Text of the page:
A recent House of Commons Briefing Paper on Stamp duty land tax (SDLT) on residential property includes some interesting statistics, prompting us to consider the question – who really bears the burden of tax?
SDLT applies to property purchases in England, Wales and Northern Ireland. A different tax known as Land and Buildings Transaction Tax (LBTT) applies to property purchases in Scotland.
SDLT changes introduced by the Autumn Statement 2014 mean that since then SDLT on residential property has been charged at marginal rates applying to each slice of the property price rather than the previous system whereby a single rate applied to the whole purchase price. At the time it was anticipated that 98 per cent of residential property transactions would benefit from a reduction of SDLT under the new rules. Nevertheless SDLT receipts in 2015/16 totalled £10.7 billion, £7.3 billion of which was from residential property, and are now forecast to rise to over £17 billion by 2020/21.
So who pays all the tax? Recently published statistics show that around 2 per cent of properties potentially liable for SDLT were sold for over £1 million accounting for 30 per cent of the SDLT yield on residential property. So the wealthy pay a disproportionate amount of tax.
However SDLT receipts represent less than 2 per cent of total government revenue from taxes. Income tax on the other hand represents a quarter of receipts. Naturally everyone feels they pay more than their fair share of taxes but statistics released by the Institute for Fiscal Studies (IFS) show that the top 1 per cent of income tax payers contributes 27 per cent of income tax receipts. The figures are not dissimilar to those for SDLT. So, again, the wealthy pay a disproportionate amount of tax.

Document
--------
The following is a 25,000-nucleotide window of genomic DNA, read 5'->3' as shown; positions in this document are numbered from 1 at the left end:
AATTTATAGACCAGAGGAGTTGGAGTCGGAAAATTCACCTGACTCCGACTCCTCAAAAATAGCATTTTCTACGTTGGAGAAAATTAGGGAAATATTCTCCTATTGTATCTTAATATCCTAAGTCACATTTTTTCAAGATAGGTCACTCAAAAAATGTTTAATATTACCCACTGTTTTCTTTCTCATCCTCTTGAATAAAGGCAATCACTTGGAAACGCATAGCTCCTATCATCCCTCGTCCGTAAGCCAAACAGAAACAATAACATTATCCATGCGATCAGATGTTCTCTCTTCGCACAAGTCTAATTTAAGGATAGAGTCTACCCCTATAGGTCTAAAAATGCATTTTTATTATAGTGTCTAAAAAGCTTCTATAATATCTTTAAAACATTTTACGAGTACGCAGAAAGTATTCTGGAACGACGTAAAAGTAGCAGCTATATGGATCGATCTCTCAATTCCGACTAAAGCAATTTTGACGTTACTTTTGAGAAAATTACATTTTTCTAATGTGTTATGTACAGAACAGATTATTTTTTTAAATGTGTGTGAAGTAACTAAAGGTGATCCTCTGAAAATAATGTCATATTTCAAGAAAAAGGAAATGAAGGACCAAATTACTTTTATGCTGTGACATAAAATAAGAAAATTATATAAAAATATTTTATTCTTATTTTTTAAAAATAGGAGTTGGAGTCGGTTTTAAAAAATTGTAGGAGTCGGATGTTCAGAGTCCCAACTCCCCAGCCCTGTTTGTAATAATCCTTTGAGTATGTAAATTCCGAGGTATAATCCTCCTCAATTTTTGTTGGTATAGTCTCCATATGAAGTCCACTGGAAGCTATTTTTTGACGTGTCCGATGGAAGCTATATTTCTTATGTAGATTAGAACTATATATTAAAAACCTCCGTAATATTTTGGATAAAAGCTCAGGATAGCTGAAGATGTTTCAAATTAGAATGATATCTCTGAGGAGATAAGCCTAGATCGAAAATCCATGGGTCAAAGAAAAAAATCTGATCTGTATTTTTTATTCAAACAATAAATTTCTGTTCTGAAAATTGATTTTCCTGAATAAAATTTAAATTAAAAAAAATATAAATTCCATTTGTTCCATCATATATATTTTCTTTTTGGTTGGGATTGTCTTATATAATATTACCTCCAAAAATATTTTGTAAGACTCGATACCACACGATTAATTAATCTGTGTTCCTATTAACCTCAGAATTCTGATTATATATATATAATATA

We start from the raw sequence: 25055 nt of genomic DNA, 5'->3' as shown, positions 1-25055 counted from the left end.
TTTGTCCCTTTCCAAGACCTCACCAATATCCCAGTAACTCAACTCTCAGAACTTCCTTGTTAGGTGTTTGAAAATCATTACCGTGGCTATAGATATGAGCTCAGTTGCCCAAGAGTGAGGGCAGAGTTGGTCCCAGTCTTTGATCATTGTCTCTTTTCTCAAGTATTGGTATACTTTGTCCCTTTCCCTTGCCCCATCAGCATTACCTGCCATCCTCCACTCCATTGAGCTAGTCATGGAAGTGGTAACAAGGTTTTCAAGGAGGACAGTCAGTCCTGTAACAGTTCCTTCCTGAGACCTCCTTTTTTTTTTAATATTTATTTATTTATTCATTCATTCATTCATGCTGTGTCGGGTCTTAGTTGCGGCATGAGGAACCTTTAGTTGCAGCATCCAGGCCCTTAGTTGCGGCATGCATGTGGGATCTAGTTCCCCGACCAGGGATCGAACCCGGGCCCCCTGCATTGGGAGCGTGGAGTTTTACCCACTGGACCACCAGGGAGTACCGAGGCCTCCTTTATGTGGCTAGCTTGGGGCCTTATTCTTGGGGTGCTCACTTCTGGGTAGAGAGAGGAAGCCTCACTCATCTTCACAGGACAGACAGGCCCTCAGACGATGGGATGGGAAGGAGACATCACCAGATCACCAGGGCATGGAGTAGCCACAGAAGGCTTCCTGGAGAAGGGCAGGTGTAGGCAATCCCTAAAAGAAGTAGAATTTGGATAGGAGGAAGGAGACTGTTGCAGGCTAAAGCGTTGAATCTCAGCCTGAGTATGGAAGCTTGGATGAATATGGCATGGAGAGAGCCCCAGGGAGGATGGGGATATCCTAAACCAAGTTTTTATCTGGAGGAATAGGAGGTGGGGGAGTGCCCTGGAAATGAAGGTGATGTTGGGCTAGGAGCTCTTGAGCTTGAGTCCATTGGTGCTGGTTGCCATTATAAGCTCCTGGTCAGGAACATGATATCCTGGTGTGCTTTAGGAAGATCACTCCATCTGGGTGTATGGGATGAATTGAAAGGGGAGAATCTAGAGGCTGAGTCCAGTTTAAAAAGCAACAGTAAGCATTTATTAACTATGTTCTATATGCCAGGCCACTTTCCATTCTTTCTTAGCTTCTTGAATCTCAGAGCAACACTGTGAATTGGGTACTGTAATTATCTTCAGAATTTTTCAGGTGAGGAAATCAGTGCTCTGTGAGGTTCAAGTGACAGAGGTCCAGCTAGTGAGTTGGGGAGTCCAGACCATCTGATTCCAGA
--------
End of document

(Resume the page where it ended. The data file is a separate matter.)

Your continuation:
But does this really illustrate that the real bearers of the burden of tax are those wealthy individuals with large incomes and the financial capability to purchase the higher value properties?
Receipts from Inheritance Tax (IHT) represent less than 1 per cent of the total tax take. Only 6.1 per cent of UK estates are liable to pay any IHT and this is expected to reduce slightly from 2017/18 with the introduction of the Residence Nil Rate Band. But does this mean that the top 6.1 per cent pay 100 per cent of the tax? Not necessarily so because those figures may exclude estates which are worth substantially more and would pay tax but for the availability of various reliefs. So perhaps the picture isn’t as clear as the statistics imply.
For more information please get in touch with Jackie Hall, or your usual RSM contact.